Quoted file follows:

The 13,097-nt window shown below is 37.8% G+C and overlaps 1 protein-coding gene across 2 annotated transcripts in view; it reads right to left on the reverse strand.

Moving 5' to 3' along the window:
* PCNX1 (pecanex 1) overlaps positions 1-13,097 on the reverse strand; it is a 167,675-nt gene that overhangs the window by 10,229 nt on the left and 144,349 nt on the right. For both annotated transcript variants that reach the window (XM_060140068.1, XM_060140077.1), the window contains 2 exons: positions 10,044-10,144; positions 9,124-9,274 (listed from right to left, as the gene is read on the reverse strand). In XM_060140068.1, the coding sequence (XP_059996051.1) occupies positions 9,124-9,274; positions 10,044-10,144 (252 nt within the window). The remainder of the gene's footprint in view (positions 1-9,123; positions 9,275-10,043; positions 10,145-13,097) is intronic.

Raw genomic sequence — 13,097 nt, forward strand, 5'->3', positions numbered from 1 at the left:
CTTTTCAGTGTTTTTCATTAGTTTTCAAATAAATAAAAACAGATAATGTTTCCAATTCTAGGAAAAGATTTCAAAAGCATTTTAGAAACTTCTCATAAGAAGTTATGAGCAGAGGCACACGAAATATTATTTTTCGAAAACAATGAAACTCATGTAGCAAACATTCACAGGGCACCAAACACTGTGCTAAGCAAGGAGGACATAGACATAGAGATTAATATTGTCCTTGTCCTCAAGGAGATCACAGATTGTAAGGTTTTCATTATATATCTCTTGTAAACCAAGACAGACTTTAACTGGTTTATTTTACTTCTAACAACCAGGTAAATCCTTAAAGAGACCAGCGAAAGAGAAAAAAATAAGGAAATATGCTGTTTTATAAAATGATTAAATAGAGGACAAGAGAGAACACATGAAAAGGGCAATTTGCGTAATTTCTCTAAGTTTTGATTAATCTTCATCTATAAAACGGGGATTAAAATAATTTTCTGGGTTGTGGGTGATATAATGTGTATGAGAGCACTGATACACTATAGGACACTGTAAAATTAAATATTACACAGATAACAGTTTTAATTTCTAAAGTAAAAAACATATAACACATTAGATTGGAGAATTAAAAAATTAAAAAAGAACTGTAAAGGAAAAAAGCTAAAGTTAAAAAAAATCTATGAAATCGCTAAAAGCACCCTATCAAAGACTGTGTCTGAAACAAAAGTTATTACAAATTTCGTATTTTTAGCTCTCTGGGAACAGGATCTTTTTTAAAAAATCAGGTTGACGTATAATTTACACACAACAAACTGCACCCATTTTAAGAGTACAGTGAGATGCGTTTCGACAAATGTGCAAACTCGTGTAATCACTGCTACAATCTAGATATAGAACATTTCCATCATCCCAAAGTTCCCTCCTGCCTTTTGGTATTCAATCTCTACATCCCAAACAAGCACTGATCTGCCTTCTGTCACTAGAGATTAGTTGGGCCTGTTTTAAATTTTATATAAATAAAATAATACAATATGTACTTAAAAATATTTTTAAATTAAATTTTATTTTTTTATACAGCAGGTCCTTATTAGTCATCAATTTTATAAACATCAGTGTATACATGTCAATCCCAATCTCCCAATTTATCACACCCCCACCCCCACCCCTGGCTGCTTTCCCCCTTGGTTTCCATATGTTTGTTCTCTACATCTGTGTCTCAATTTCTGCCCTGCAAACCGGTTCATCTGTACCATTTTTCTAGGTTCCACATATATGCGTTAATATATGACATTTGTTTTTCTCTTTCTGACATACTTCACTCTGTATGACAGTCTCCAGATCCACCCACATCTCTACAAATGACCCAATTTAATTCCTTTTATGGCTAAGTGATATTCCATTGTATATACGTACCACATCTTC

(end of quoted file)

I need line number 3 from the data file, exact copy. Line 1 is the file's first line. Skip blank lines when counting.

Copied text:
* PCNX1 (pecanex 1) overlaps positions 1-13,097 on the reverse strand; it is a 167,675-nt gene that overhangs the window by 10,229 nt on the left and 144,349 nt on the right. For both annotated transcript variants that reach the window (XM_060140068.1, XM_060140077.1), the window contains 2 exons: positions 10,044-10,144; positions 9,124-9,274 (listed from right to left, as the gene is read on the reverse strand). In XM_060140068.1, the coding sequence (XP_059996051.1) occupies positions 9,124-9,274; positions 10,044-10,144 (252 nt within the window). The remainder of the gene's footprint in view (positions 1-9,123; positions 9,275-10,043; positions 10,145-13,097) is intronic.